Results tagged ‘ Alex Rodriguez ’

My Thoughts On the A-rod Situation

Alex Rodriguez is struggling at the moment; there’s no denying that.

Posting a mere batting average of .130 (3-23) so far this postseason, Rodriguez has quickly found himself in an uncomfortable situation. A situation that has subsequently led to an even more trying predicament for Yankees manager Joe Girardi, who for the second straight game regretfully elected to exclude A-rod from the starting lineup. But as many are asking: Is the decision to bench Rodriguez truly the smart one?

That’s the one thing no one can seem to agree on.

“We’re trying to do what’s the best thing to win games”, said Joe Girardi, in response to his decision to bench A-rod. “This is difficult. When I went into the postseason, this is not what I imagined having to do. You thought you’d have a set lineup and you might change it against a right-hander or a left-hander a little bit, but the struggles have been tough. We felt we had to make changes.”

But these “changes” aren’t the correct ones in my opinion. Yes, Rodriguez is performing horribly so far this postseason, but you don’t bench the one player on the team that can make a drastic impact with one swing of the bat; even when it seems they’re completely lost at the plate.

You can’t possibly tell me that Eric Chavez in the lineup makes the Yankees better than with A-rod. Chavez is yet to notch a hit (in 14 at-bats) this postseason. Why would you opt to play him over Rodriguez? It truly baffles me.

Rodriguez had this to say in response to his benching:

“I’m obviously not doing somersaults. I’m not happy about it. Obviously you come to the ballpark feeling that you can help the team win, and when you see your name is not in the lineup, you’re obviously disappointed. You’ve got to just shift to being a cheerleader and also make sure that you’re ready when your number is called.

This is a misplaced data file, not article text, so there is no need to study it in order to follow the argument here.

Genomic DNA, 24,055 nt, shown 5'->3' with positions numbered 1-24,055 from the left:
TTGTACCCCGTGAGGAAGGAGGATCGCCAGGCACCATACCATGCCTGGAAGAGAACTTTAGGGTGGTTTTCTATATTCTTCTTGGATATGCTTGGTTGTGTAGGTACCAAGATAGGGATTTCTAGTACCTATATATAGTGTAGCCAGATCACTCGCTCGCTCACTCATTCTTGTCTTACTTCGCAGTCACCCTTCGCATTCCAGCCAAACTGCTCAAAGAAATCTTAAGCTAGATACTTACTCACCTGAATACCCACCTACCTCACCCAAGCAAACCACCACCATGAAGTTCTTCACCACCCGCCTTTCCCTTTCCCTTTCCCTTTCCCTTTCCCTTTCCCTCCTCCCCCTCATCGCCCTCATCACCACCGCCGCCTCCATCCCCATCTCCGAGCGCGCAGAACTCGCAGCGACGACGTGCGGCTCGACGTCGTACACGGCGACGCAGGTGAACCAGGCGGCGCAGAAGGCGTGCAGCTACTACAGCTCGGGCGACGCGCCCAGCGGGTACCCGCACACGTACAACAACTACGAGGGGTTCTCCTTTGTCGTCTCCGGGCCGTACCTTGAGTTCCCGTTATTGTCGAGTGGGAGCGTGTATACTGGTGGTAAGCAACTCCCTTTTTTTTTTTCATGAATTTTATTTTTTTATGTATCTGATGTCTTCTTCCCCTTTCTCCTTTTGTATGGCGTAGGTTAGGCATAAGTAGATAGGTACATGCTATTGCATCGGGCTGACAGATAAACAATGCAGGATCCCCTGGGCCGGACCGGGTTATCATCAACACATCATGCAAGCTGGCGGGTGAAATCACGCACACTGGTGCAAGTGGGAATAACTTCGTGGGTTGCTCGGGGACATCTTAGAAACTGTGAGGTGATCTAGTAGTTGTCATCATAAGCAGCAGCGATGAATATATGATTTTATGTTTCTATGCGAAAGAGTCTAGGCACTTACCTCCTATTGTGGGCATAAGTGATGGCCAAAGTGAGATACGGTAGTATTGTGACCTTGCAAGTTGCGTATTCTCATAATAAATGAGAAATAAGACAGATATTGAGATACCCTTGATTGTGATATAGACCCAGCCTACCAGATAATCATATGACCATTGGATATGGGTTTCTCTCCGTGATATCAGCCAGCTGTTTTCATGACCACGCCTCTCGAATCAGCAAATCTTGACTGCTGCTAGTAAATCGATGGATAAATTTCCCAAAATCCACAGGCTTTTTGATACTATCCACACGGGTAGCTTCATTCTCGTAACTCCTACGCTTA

“….for me, it’s tough”, added Rodriguez. “I’m a competitor, I’ve been that way since I was 5 years old, and I love to compete. I really feel in my heart that anytime I’m in that lineup the team’s a better team, without a question. So we’ll disagree there till the end.

“I’ve played this game for a long time and bottom line is, anytime I’m in any lineup, I think that lineup is better. It has a better chance to win. I feel I can bring that type of impact, and I’m also at any point ready to break through. I thought my at-bats in some of those games got a little bit better. The last two [in Game 3], I hit two rockets. Anytime I’m in the box, the game can change, and everyone knows that.”

Indeed; everyone does know that. Which leads me to question Girardi’s decision.

All it takes is just one hit–one swing of the bat–for Rodriguez to fall back into the groove of things.

Alex Rodriguez is one of the greatest players the game has ever seen. Admittedly, when he’s struggling like he is, benching him is the easy thing to do; but that doesn’t make it the right thing to do–especially when Rodriguez isn’t the only one having a tough time at the moment. As a team, the Yankees are batting .200 (58-290) so far during the playoffs, and show no signs of improving anytime soon.

All the more reason to give A-rod another shot.